Schools walk holiday line

Season's symbols pose a dilemma

December 23, 2007|By Gina Davis | Gina Davis,Sun reporter

Ken Shapiro doesn't seem to be a Scrooge. He says he loves the holiday lights, has a Christmas tree in his home and hangs a 9-foot wreath outside.

But Shapiro, a longtime Baltimore County teacher who describes himself as a nonpracticing Jew, grows angry when he talks about one particular evergreen that is strung with multicolored lights. That's because the tree is on the grounds of Carney Elementary School - and he says it violates his religious freedom.

"In this case, Carney is showing preference for a Christian celebration," said Shapiro, a kindergarten teacher at Deer Park Elementary School in Owings Mills, who has taught in the school system for 30 years. "I know they aren't putting a manger on the lawn, but the tree is not a balanced representation for the community."

Shapiro says that school officials have ignored or dismissed his objections for at least the past three years.

Eileen Roberta, the school's principal, said Shapiro e-mailed his complaint to her this month but that she decided against responding.

"It's just lights on a tree," she said in an interview last week. "Personally, I don't think lighting a tree is supporting any particular religion. It's an activity. It's a festive season, so it's a festive activity. It's not a religious activity."

Known by some as the "December Dilemma," how to approach the holiday season is a perennial issue for school officials and community leaders.

Several organizations offer tips to help schools navigate the legal landscape of the holiday season.

The national First Amendment Center provides suggestions in a publication titled "Finding Common Ground: A Guide to Religious Liberty in Public Schools." And the Anti-Defamation League, a national nonprofit group, recently mailed letters to school districts across the country to offer guidelines.

"When a school does choose to acknowledge the December holidays, it is essential that the school must never appear to endorse religion or one particular religious faith over another," according to the letter, a portion of which is included on the ADL's Web site. The group's Web site also includes links to guides on how to choose appropriate holiday symbols to decorate school grounds.

Baltimore County schools Superintendent Joe A. Hairston recently circulated the ADL's suggested guidelines to the system's area superintendents, said spokeswoman Kara Calder.

The First Amendment Center advises, "A common misconception is that it is permissible to promote Christianity at Christmas, provided that other religions receive similar treatment at other time. ... Instead of `balancing' Christmas with Hanukkah, teachers should work to ensure that all holiday activities focus on objective study about religion, not indoctrination."

John Whitehead, a constitutional law attorney and president of the Virginia-based Rutherford Institute, said courts have given government entities - including public schools - substantial leeway on the matter. About five years ago, the civil liberties group created guidelines called "The Twelve Rules of Christmas" to help school systems understand the law.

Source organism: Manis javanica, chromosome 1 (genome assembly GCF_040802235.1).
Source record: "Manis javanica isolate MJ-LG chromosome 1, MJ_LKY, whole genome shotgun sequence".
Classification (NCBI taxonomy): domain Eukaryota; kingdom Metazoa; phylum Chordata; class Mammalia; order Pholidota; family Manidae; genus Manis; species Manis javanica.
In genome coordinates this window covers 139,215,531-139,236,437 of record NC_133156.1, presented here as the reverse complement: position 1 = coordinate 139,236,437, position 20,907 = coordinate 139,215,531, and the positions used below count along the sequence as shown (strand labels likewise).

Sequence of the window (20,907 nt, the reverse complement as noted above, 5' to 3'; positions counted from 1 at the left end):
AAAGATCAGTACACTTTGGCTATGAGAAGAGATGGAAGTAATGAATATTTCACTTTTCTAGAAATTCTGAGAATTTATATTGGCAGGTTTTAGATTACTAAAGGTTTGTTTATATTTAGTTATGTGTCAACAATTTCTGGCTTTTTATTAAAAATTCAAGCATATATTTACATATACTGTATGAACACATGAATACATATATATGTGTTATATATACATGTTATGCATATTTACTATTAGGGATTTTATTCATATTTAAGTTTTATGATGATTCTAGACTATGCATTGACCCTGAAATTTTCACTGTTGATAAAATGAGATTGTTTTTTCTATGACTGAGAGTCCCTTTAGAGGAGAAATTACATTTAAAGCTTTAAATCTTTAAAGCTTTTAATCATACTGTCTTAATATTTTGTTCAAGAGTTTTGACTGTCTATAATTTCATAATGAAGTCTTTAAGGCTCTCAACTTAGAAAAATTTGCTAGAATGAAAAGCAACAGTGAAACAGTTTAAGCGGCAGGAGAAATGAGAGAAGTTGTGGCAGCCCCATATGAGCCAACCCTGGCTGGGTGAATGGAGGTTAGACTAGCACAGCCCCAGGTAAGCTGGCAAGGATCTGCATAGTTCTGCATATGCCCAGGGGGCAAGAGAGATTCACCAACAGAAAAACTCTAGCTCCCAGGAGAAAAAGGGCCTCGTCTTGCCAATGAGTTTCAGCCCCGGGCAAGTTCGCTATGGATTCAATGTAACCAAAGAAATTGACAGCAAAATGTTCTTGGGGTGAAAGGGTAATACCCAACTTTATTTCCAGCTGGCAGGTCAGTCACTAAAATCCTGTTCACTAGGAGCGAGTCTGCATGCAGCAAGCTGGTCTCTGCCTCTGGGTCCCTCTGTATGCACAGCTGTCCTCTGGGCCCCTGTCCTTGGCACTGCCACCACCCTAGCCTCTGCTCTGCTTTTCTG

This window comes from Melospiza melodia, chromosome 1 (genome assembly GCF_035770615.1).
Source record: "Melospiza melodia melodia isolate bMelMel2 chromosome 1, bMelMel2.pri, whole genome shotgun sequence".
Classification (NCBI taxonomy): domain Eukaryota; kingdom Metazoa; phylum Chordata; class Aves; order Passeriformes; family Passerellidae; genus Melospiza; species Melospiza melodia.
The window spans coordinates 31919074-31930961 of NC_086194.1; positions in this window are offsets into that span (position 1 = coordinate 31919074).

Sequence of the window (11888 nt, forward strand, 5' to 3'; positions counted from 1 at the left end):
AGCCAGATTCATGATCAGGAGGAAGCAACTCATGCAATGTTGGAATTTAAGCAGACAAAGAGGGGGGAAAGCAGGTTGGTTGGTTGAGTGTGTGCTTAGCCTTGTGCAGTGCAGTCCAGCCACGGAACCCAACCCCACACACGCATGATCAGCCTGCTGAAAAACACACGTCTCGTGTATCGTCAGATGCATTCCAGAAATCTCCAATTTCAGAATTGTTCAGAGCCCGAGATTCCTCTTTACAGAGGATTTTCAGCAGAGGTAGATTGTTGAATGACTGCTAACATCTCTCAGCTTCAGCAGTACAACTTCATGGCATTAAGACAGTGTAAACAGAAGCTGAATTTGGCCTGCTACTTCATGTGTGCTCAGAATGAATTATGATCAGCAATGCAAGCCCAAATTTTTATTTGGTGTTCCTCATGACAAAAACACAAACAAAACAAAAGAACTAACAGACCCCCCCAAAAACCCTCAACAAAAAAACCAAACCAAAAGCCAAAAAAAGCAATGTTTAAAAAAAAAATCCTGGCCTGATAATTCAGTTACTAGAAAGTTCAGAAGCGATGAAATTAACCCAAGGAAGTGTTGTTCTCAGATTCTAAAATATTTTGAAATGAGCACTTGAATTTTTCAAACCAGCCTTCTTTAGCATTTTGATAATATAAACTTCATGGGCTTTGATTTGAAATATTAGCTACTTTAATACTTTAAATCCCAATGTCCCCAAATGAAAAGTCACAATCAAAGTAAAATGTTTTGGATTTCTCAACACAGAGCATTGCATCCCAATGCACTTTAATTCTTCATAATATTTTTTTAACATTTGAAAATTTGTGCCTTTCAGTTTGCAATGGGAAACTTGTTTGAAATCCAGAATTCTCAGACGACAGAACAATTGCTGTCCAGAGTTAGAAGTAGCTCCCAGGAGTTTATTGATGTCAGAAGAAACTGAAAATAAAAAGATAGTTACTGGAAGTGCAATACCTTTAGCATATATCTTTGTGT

"No court has ever ruled that you can't celebrate Christmas in schools," said Whitehead, who added that the issue took root in the early 1990s with a general demographic shift that has resulted in greater religious diversity.

"This is about recognizing tradition, and that's all it's about," he said. "I don't think a tree with lights on it, with no religious symbol, is religious. It would be straining to say that it's unconstitutional."

Nonetheless, Whitehead said many communities grappling with the issue have begun attaching more neutral titles to their holiday observances.

For instance, in the city of Charlottesville, N.C., where he lives, it's the "Tree of Illumination" that sits in the community center. Other cities have resorted to terms such as "community trees" and "holiday trees," he said.

Two months ago, he said, school board members in a suburban Chicago district considered nixing holiday-themed parties after objections were raised about a Muslim mother's wish to hang lighted crescent moons and stars at a school in celebration of Ramadan. The board relented after hundreds of parents protested, according to news reports.

"People are afraid to call it a Christmas tree. They're dodging controversy and are being too politically correct," Whitehead said.

Calder said the school system has not handled many complaints about lighted trees on school properties. She added that it's possible that complaints are being handled at the school-level and aren't reported to her office.

Meg O'Hare, president of the Carney Improvement Association and a county school board member, said she knows only about Shapiro's complaints about the tree.

She said County Councilman Joseph Bartenfelder donated the 10-foot white fir to the association, which planted it at the school's entrance because "we consider the school the center of the community" and the annual tree lighting is a "community holiday celebration."

"This isn't a religious observation for us, this is a community holiday celebration," O'Hare said. "We're not putting the baby Jesus out there, for God's sake."

She said about 100 people from diverse cultural and ethnic backgrounds attended this year's tree-lighting at Carney.

"That's what communities around here do," she said. "We're just trying to make community life a little bit better for everyone. The goal is to retain a sense of community in Carney, to let the children know they live in a place where people care about them."

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